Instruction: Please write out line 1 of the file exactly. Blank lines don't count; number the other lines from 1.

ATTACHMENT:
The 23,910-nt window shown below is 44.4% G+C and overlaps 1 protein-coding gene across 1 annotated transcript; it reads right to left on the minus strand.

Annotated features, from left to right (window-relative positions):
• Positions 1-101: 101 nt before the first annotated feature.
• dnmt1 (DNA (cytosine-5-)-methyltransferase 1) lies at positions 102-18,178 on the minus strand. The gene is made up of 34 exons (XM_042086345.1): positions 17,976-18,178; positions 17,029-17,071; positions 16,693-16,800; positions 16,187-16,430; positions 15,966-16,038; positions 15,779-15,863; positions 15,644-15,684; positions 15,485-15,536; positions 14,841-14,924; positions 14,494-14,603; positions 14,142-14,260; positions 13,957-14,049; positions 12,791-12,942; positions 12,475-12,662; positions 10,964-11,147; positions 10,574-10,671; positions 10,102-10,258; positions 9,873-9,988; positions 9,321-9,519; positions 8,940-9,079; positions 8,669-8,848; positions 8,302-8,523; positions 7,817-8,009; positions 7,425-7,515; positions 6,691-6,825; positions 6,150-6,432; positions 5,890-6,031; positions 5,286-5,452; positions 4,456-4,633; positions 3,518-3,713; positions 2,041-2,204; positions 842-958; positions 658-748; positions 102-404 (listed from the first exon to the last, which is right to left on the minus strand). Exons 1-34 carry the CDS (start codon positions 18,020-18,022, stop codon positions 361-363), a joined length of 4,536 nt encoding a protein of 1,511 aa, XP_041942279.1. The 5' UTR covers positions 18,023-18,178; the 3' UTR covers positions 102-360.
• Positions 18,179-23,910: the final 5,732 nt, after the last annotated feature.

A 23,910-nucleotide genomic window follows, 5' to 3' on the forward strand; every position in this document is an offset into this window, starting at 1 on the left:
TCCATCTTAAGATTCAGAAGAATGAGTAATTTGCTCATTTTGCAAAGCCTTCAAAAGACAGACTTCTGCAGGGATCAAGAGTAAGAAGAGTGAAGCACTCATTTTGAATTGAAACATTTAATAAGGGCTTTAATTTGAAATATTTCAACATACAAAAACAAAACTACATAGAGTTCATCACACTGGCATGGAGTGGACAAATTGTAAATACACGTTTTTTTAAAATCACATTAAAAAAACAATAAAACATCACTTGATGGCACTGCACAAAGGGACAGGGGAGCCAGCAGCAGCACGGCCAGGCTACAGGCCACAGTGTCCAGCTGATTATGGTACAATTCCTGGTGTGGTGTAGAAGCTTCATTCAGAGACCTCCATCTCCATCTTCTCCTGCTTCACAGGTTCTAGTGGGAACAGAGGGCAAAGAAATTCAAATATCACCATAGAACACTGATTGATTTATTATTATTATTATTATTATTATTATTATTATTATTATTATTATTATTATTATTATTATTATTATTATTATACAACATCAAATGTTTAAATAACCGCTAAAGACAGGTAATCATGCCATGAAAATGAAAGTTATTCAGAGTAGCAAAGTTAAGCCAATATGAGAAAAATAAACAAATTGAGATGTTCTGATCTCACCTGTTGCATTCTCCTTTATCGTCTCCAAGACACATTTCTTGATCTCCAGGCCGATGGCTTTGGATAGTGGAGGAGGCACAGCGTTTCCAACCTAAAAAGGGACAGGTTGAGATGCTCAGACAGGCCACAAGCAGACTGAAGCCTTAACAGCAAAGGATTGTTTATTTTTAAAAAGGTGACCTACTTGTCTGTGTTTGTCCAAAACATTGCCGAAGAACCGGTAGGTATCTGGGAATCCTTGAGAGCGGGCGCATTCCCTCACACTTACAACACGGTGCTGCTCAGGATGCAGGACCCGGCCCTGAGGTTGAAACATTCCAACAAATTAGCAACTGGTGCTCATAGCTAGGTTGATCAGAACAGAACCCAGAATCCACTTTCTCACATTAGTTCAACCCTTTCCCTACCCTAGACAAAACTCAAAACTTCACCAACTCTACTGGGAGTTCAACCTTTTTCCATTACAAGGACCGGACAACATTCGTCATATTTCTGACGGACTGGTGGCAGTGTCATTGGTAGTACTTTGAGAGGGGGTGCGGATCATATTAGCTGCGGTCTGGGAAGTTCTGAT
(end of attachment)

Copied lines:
The 23,910-nt window shown below is 44.4% G+C and overlaps 1 protein-coding gene across 1 annotated transcript; it reads right to left on the minus strand.